home (hom) n. [ME. < OE. ham, akin to G. heim < IE. base *kei-, to lie, homestead,, whence Gr. keimei, to lie down, rest, L. civis, townsman, HIDE3, ON. heimr, home; basic sense “place where one lies; dwelling”]
1. the place where a person (or family) lives; one’s dwelling place; specif., a) the house, apartment, etc. where one lives or is living temporarily; living quarters b) the region, city, state, etc. where one lives
2. the place where one was born or reared; one’s own city, state or country
3. a place thought of as home; specif., a) a place where one likes to be;
Webster’s New World Dictionary
In early times First Nations people built a variety of shelters to protect themselves from the weather. Different types of structures were used at different times of the year. There were lean-tos, circular tents with a conical pole frame, dome-shaped sapling frames covered with caribou or moose skins, moss houses and split-log houses as well as temporary shelters of brush and bark.
Initially, newcomers to the territory also needed temporary structures that were lightweight and easy to transport. Dawson, Whitehorse and Bennett were all tent cities in their early days. As communities became more settled, and lumber and other building supplies became available, tents were replaced by permanent structures. Sometimes tents were framed in with lumber, with the canvas left in place; sometimes small log cabins were built, with lean-tos and additions built on as needed.
First Nations people adopted new permanent structures, although many continue to use seasonal homes as well. As communities grew and developed, newcomers tried to recreate the appearance of the lifestyles they left behind in the south.
Homeowners added elaborate trim and details to their houses; businesspeople added false fronts to their structures to give an air of permanence and stability. Today a Yukon home can be anything from a log cabin to a condominium.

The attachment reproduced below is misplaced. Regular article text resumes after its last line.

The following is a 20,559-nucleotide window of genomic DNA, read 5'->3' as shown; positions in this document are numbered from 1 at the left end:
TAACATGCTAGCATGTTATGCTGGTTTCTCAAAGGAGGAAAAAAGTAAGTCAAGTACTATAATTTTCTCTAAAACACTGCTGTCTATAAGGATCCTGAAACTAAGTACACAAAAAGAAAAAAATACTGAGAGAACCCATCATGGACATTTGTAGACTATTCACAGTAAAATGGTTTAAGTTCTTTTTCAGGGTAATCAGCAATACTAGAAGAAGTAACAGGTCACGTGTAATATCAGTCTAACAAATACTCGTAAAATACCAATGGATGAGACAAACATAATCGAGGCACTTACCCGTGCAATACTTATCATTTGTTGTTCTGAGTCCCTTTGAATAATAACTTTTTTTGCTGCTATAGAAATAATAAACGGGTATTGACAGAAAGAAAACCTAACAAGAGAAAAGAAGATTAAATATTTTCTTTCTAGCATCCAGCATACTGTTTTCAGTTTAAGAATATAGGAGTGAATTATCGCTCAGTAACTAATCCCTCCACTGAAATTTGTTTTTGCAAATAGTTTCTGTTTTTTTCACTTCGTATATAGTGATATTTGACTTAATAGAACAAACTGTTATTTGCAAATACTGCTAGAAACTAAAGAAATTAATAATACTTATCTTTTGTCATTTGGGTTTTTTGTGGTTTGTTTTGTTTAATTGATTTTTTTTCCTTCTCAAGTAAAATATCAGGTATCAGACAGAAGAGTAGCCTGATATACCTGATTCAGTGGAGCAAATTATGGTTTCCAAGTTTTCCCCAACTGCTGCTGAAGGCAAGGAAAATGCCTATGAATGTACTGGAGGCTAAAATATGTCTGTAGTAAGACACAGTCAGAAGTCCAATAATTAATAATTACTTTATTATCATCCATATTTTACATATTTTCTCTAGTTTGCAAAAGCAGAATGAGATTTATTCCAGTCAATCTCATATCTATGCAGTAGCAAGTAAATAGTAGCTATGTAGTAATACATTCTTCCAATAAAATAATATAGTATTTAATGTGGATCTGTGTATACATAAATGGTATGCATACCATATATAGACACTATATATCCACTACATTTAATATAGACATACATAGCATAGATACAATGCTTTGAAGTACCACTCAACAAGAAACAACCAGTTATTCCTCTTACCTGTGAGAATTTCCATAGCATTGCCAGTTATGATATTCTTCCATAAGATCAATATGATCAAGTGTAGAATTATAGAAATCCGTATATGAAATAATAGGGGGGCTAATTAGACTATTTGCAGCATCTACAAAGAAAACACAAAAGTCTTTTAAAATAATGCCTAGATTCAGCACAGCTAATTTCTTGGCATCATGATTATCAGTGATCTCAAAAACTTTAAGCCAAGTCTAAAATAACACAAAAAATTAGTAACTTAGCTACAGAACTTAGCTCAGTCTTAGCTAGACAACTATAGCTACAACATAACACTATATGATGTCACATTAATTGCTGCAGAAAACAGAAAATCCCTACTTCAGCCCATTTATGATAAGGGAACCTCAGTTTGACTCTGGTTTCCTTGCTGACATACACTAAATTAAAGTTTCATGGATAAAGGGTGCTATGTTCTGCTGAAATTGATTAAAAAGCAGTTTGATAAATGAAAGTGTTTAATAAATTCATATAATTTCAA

“Built alone, 1936. Pulled logs from Contact Ck. 10 miles down lake...whipsawed boards floor — 250 poles covered with foot of moss then dirt for roof. Cache on 12’ stumps, local poles. Logs wrapped with stove pipes. Cabin logs were rafted 10 miles from AgPb [silver-lead] prospect. Dogs pulled along beach.”
Anton Money, describing how he built his cabin in the Frances Lake area.
YA, Money collection, 84/83 #12Continue to The Yukon, Our Home
Where one likes to be
(Above) A group of “Dawson residents” with their dog teams, c.1900.
YA, Dawson City Museum collection #6350
A group of snowshoers poses on the steps of 206 Hawkins, c.1920. Mr. Newmarsh, Manager of the Bank of Commerce, and then owner of the house, is on the bottom step. RCMP member Jack Stewart is behind him; bank clerk Kenny Fife is fourth from left at the back.
YA, Harbottle collection #6194
Randy Hager, Terry Simon, Norman Silas and another member of the Selkirk First Nation work on the reconstruction of the Big Jonathan house, 1987.
A summer shelter with poles, somewhere on the Yukon River, c.1915.
YA, University of Alaska Archives collection #2965
These structures were photographed c.1890 at Camp Colonna, near Rampart House, temporary home to the United States Geological Survey.
Bancroft Library, Berkeley
A prospector cooks outside his tent, n.d.
YA, Stringer collection, 82/332 #51
One of Whitehorse’s famous log skyscrapers, c.1956, next to a quonset hut.
YA, Canada: Department of Defence collection, 91/37 #76603
The North-West Mounted Police had their first home in the Yukon at Forty Mile.
YA, National Archives of Canada collection, 88/138 #12165